The stack memory is used as a tempory storage space for functions.
When a function (print) is called by a program it will have its own variables (hello,goodbye,thank you etc)
and the code will be at a different place in the text segment of memory.
(I.e. hello cannot be at the same memory address as goodbye otherwise they would over write each other.)
So the function is to print Hello (1) Goodbye (2) and Thank you (3)
The whole function will be read from the text segment and get passed to the stack segment.
The stack segment will remember the addresses (1,2,3) of each variable and pass this data to the EIP to tell it which memory address to return to when the function is finished.
There is a lot more to the stack segment but it’s not really relevant at this point!
Ok, so the programmer has specified that the word Hello with need 5 bytes of memory, but what happens when 7 characters try to write them selves to this piece of memory instead, the word goodbye for example:
|H|E|L|L|O| – No probs here
1 2 3 4 5
|G|O|O|D|B| —— |Y|E| – | – | – | – They overflow into memory held for something else
-1- 2- 3-4-5 —— -6- 7- 8- 9 – 0
5 bytes are allocated but the variable was 7 bytes long. Now it can’t just disappear, it has to be written somewhere so a buffer overflow occurs. If the data that was overwritten in 6 + 7 were a critical part of the program, the program would have crashed.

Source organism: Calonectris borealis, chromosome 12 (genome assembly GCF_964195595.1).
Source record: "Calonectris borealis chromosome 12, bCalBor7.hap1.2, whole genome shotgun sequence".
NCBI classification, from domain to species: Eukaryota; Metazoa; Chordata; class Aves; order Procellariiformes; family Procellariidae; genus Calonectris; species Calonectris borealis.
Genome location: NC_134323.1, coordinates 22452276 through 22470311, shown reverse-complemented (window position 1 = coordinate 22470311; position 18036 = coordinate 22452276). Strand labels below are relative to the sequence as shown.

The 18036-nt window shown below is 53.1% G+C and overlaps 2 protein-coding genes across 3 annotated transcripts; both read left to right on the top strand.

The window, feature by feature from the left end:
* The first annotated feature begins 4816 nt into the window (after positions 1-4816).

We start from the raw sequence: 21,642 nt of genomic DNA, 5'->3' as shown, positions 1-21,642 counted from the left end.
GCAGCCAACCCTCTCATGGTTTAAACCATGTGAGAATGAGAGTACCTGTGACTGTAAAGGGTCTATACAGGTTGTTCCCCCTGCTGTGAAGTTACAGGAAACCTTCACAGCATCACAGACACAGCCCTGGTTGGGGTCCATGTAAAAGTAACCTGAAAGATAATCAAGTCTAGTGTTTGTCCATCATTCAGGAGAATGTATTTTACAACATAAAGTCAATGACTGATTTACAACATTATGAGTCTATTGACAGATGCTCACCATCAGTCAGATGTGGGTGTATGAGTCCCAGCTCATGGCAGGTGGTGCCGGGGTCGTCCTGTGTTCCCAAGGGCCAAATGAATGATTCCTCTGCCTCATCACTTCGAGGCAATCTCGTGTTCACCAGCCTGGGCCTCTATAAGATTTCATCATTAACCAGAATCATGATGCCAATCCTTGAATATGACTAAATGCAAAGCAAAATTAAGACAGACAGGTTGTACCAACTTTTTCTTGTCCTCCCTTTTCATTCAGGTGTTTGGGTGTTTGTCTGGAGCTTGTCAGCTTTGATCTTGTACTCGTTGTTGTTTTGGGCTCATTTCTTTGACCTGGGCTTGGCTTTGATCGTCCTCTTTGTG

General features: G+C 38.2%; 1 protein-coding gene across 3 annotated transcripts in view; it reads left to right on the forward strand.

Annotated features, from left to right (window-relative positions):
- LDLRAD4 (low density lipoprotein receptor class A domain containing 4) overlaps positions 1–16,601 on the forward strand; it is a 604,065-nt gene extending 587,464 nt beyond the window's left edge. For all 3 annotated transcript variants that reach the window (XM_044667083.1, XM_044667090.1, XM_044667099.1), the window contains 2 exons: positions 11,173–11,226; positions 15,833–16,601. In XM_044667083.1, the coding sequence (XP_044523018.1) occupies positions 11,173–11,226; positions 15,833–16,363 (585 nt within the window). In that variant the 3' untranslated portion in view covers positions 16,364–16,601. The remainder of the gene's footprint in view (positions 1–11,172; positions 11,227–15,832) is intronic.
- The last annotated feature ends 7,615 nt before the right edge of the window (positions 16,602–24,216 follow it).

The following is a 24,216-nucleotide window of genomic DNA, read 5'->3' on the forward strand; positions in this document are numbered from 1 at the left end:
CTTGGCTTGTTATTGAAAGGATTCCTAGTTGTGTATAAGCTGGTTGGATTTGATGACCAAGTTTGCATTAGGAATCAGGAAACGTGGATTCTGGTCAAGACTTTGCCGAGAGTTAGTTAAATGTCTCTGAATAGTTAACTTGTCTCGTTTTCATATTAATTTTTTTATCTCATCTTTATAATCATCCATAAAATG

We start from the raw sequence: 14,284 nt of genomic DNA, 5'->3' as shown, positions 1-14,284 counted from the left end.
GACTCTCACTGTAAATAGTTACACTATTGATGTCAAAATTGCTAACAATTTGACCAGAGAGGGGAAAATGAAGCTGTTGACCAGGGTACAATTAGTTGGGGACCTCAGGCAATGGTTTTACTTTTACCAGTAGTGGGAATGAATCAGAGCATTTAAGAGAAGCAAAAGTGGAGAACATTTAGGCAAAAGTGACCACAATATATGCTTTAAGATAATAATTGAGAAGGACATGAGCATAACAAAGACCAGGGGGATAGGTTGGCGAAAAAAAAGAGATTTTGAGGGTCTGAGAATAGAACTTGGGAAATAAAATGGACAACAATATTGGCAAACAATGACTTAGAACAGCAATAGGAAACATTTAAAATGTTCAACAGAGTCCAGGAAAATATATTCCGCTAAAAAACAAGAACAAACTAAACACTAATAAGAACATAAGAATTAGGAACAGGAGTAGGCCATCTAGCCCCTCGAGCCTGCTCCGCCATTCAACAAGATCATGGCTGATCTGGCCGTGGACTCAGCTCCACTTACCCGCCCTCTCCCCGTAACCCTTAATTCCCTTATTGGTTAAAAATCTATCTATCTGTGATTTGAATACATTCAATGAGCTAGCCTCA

Here is a well know piece of code to cause a buffer overflow (its very well known and is in most books about the subject, so know one jump on my back for posting it, please)
- Code: Select all
Void overflow_function (char *str)
char buffer; // size of the buffer is 20 bytes
for(i=0; I < 128; i++0 // this makes it loop 128 times
big_string[i] = ‘A’; // Fill the big_string with AAAAA’s
There are a few subtle things left out here, (unlucky skiddies), it should be easy for someone to fix who has a basic knowledge of C.
This program should crash as a result of the overflow
How can this be utilized to take control of a program?
Refer to the sample code above, 128 bytes where wrote to a space 20 bytes big.
The remaining 108 bytes overflow overwriting amongst other things the return address for the EIP, so now the EIP aint got a scoobie doo where to go and the program can no longer carry on so it just stops.
BUT, what if the return address was overwrote with an address of your choosing????
An address that contained code to be run?????